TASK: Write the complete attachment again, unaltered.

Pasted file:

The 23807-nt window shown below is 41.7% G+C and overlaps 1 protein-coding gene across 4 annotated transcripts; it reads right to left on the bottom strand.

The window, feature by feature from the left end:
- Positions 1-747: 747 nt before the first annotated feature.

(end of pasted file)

The 23807-nt window shown below is 41.7% G+C and overlaps 1 protein-coding gene across 4 annotated transcripts; it reads right to left on the bottom strand.

The window, feature by feature from the left end:
- Positions 1-747: 747 nt before the first annotated feature.